How NOT to pay for college.

Hey yall,

If you are like me, a poor college student that doesn’t have school payed for, you would be interested in what I have to say. Yes there are grants that are given out every year but if you don’t qualify it can be frustrating, trust me! Let me give you scholarship websites that are great for matching money to you.





All of these websites let you add in personal information so that you can be matched to the scholarships you qualify for. Also most of these websites have filters, if you want scholarship applications that don’t require an essay you can filter that!

There are many scholarships out there that support diversity, unlucky for me I don’t qualify for a lot of those.

There are also a lot of scholarships that are picked based purely on a random drawing, they are the most simple to apply for but you don’t really get to sell yourself!

If you have spare time, go ahead and apply for as many scholarships as you can using these easy websites!

Brought to you by: Megan Carson 


What the heck is a 401(k)/IRA/Roth and how do you get one?

So what is a 401(k), IRA or Roth? All of these numbers, letters and words can be scary and overwhelming. Basically, these are all just different types of requirement accounts. We will break down each account to help you decide which account is best for you.



A 401(k) is a basic retirement savings account that many employers offer. This account is a “defined contribution pension” where you invest towards your own retirement instead of your company providing a pension. Typically the way this works is you decide how much of your salary you will put into this account each year and the money in the account is invested. This contribution also reduces your income that is taxed so that you owe fewer taxes now. The catch to this type of plan is that you will pay tax on this money in retirement when you begin taking payments from this account. With this type of account, you are deferring your taxes until you retire. At age 70½ or the year after you retire, you will have to begin collecting payments from this account. Some jobs will offer a “match” where you can contribute a percentage of your salary, and your company will match some portion of that percentage.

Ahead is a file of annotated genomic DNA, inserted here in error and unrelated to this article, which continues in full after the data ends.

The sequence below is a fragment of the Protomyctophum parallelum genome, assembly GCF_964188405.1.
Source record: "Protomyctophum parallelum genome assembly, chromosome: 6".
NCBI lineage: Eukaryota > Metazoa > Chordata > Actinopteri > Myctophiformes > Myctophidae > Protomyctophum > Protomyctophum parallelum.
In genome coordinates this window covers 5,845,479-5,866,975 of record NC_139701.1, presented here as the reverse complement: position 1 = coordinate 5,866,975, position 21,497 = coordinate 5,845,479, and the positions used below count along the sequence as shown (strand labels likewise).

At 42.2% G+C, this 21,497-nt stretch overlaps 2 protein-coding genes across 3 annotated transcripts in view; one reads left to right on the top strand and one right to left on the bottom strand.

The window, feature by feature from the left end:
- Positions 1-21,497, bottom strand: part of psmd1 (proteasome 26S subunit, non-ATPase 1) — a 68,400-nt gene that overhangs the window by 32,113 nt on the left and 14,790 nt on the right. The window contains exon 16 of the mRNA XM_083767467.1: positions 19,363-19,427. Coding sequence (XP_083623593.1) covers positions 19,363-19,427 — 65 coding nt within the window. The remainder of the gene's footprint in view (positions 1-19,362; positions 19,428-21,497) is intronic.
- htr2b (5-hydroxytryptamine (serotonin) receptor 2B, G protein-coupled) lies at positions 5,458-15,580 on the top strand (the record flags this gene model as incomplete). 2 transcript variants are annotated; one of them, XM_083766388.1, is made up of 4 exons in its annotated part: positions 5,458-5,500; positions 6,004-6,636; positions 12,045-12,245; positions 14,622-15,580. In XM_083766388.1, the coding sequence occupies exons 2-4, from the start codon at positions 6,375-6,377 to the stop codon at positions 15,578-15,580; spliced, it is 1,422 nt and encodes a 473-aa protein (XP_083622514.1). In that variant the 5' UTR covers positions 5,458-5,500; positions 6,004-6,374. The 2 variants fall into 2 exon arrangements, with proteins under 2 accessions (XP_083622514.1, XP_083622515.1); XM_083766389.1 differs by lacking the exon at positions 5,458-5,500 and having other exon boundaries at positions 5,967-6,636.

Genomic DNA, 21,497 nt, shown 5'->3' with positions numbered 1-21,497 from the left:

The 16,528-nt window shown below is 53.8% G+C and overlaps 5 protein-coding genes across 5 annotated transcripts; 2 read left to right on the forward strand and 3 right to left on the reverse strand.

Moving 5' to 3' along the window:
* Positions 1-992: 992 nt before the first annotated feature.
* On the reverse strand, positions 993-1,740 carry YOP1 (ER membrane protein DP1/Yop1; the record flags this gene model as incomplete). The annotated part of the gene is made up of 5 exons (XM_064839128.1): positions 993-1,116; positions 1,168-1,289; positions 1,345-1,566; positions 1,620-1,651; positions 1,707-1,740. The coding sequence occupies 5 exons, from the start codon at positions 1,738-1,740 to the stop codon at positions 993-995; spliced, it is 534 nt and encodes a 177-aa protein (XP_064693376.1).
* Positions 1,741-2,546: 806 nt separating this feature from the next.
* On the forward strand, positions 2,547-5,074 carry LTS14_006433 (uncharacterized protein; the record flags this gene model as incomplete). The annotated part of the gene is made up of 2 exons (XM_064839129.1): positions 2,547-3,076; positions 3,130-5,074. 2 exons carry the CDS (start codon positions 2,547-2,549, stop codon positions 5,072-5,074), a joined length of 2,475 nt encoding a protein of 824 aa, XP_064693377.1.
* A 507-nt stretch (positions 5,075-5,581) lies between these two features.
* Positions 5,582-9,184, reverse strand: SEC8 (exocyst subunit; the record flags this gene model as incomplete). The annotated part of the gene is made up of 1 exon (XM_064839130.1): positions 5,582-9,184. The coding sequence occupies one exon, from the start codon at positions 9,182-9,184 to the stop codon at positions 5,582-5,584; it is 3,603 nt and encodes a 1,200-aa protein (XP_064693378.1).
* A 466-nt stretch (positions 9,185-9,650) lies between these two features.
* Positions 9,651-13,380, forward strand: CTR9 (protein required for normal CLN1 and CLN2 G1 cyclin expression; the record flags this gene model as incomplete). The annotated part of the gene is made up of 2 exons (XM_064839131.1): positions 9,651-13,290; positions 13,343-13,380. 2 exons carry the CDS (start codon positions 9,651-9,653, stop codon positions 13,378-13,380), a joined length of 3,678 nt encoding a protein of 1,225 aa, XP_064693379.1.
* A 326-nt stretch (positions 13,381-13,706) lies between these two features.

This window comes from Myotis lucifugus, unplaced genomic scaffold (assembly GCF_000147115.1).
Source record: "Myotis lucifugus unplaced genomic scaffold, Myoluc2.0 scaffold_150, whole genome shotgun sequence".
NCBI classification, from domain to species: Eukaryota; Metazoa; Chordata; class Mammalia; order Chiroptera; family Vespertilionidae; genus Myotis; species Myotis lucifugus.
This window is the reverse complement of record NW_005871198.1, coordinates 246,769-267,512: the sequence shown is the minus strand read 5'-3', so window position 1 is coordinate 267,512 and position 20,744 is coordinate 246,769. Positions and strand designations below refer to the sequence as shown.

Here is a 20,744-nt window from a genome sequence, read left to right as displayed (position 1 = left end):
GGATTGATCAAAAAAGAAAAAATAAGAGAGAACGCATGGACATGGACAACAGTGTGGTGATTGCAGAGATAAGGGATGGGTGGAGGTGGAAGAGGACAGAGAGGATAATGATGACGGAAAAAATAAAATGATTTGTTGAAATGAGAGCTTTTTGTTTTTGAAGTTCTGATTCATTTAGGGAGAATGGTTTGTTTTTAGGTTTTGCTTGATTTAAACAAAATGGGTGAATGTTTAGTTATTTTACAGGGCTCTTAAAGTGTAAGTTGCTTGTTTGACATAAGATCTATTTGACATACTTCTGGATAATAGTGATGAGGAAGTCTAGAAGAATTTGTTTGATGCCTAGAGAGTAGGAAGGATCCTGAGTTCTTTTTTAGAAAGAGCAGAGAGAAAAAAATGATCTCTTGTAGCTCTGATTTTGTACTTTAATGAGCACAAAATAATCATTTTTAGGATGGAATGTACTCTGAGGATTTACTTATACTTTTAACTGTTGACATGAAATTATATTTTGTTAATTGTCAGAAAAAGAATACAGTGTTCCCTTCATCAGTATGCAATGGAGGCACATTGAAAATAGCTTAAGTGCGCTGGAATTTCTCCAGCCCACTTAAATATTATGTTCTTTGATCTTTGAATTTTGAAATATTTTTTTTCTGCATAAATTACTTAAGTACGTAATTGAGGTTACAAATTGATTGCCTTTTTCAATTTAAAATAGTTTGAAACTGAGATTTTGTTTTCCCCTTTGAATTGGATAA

The Problems

  • With this solution your retirement may be so far ahead in the future that it is impossible to predict what your tax bracket will be, at what age you will retire, or if your state will even tax income.
  • You cannot take the money out before you turn 59 ½ or you will have to pay a 10% penalty on top of regular income taxes on this money.
  • You will have less money in retirement (compared to investing in a Roth) if you are in a low income tax bracket now and are in a higher tax bracket at retirement.

The Bright side

  • You and your spouse can each contribute up to $17,500 to this type of account in addition to contributing to other retirement accounts like a Roth.
  • It is portable. You can switch jobs and roll it over into another account and take it with you. This contrasts a company defined benefit pension that pays you money based on how long you work at a company.
  • This is a great option to save for retirement if you cannot afford to both contribute to a retirement account and pay the taxes on your full current income. By contributing, you basically put off paying your taxes until you take the money out at retirement.
  • If you plan to retire before you turn 70 ½ and have little income, you will likely be in low tax bracket which makes this option attractive especially if you are currently in a high tax bracket.